July 4 is the most sacred date on the American civic calendar. This year marks the 246th time Americans have celebrated the monumental achievement of founding a nation that, in the words of Abraham Lincoln, was “conceived in liberty, and dedicated to the proposition that all men are created equal.”
But the celebration comes with hard truths of history. The Fourth reminds us of Americans’ struggle, as the Constitution puts it, to “form a more perfect union.” The stain of human bondage sparked the Civil War. The suffragettes of the 19th and early 20th centuries fought for the right to vote. Japanese-Americans during World War II were forced into internment camps. And men such as Medgar Evers and Martin Luther King Jr. paid with their lives to attain equality long denied to African-Americans. When we consider our past, sober reflection should accompany joyful celebration.
Crucially, such reflection must happen in our public schools. Liberals and conservatives alike have been guilty of playing down aspects of the American story in the classroom. Some on the left wrongly attempt to reduce our history to an ugly saga of patriarchy and racism. Others explain our country through an ideologically driven framework that sees America as permanently tainted by the original sin of slavery. Some conservatives have minimized how slavery, racism and discrimination have inflicted scars on our nation.
The vast majority of Americans—left, right and center—are united against indoctrination but supportive of candid instruction and thoughtful debate. Here’s a challenge for educators and all citizens: Let children examine our history with eyes wide open. Families don’t want their children caught up in political games. If we help them, our children can be stronger and more capable of discerning fact from opinion, discussion from indoctrination, than we give them credit for.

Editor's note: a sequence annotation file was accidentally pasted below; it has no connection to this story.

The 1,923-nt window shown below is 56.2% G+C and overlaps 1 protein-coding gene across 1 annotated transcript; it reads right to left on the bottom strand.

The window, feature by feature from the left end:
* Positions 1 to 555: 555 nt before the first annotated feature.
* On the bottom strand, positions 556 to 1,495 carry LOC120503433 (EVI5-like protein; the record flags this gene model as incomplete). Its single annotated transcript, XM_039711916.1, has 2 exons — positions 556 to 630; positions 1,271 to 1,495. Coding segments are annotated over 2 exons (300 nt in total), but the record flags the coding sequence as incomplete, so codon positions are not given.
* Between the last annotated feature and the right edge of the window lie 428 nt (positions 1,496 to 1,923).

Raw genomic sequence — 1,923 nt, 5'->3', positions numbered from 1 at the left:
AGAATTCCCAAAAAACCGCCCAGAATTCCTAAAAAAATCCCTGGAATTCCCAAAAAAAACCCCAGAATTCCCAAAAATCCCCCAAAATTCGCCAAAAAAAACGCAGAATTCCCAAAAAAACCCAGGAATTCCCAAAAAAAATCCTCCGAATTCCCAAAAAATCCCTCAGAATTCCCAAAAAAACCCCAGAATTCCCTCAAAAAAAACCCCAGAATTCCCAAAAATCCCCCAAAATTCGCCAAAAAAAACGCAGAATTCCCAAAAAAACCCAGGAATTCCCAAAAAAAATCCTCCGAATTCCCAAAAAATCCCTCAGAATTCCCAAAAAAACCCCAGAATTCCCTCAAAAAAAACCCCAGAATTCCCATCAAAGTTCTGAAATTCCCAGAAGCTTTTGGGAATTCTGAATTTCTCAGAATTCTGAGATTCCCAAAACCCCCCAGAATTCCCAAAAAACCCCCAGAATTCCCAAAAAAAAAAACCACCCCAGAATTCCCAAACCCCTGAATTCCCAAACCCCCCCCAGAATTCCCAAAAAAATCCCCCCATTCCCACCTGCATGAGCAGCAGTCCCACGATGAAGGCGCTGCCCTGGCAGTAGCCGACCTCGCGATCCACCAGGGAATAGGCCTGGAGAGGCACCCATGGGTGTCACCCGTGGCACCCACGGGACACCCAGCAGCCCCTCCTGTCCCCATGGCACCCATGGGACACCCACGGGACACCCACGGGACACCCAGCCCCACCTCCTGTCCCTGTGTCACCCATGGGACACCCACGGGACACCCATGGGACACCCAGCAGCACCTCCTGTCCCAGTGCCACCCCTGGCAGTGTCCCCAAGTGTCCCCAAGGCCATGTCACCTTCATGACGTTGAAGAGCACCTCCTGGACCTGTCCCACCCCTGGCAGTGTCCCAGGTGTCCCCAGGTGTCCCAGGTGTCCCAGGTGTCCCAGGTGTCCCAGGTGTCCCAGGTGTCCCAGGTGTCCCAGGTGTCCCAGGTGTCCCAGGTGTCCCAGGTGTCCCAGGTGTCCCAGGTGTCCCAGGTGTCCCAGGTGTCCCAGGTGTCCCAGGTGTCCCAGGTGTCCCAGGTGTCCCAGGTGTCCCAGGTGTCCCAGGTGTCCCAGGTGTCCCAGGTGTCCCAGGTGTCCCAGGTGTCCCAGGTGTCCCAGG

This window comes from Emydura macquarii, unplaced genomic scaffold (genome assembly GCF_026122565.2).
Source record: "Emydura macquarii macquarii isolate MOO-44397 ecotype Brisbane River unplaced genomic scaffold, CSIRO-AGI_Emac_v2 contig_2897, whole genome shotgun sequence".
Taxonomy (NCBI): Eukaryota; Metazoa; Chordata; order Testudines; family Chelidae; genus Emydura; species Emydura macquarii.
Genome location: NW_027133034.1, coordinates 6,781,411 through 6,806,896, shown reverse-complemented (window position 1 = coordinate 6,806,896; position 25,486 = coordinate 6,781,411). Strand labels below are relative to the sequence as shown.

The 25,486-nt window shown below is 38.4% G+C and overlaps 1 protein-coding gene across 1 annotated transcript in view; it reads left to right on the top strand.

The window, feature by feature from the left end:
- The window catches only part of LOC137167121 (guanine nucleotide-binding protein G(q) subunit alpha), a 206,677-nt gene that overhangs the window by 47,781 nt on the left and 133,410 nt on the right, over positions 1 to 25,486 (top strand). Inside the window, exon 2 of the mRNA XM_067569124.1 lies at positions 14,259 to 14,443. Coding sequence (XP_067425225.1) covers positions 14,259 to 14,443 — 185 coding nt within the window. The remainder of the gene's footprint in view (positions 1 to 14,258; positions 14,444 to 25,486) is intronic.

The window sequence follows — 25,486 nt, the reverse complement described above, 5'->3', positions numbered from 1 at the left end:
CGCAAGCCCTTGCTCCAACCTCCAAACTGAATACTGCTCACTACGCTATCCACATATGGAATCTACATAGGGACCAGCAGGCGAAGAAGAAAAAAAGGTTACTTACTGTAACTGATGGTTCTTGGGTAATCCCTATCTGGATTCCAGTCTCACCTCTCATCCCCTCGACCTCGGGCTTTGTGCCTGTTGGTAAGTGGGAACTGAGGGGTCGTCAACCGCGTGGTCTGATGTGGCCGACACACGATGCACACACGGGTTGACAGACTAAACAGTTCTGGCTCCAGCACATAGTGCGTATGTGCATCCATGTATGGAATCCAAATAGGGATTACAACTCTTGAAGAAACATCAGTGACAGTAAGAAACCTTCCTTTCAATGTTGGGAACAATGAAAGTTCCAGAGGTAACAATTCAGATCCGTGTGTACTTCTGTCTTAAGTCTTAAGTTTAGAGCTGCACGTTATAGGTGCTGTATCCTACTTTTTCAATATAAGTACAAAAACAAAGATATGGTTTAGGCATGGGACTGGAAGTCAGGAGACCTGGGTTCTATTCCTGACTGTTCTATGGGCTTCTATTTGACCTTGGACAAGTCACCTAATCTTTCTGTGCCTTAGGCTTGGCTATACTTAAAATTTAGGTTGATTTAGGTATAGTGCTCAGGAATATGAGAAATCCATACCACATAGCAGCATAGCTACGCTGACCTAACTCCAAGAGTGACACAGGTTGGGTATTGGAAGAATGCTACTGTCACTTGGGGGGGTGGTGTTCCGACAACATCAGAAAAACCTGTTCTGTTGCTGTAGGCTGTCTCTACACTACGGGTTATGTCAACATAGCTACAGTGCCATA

All Americans should be concerned about any indoctrination of children. But content addressing America’s difficult history of race relations, including today’s challenges, isn’t necessarily evidence of that. Achievements in the realm of civil rights have happened through an imperfect process spanning more than two centuries. The struggles of Americans like King and Frederick Douglass are lessons in striving toward the “more perfect union” of the Founders’ imagination. And they are worth teaching.
The American public-school system must teach both the galling and glorious aspects of U.S. history. As Virginia Gov. Glenn Youngkin has said, “We can teach all of our history, the good, the bad, and Virginia’s children will be better for it.” While it isn’t always a comfortable process, teaching children America’s complete history in an age-appropriate way, with parental awareness, is necessary for their own sake and for our country’s.
Doing so will help take politics out of education. It will prepare kids for the real world, where preventing hurt feelings doesn’t take precedence over facing uncomfortable facts. And it will instill in our children the ability to entertain ideas they may disagree with—an essential condition for a functioning democracy.
American exceptionalism is real, but fragile. Teaching the full story of American history will encourage the next generations of Americans in their own progress toward a more perfect union. America is still, as Lincoln said, “the last best hope of Earth.” If we tell the full story of the American past, it will help write a bright story of the American future.
Mr. Bennett served as U.S. Education Secretary, 1985-88.
Editor’s Note: Slavery, Civil Rights, and other divisive subjects are dealt with extensively in the FreedomCivics curriculum, especially in session 17.
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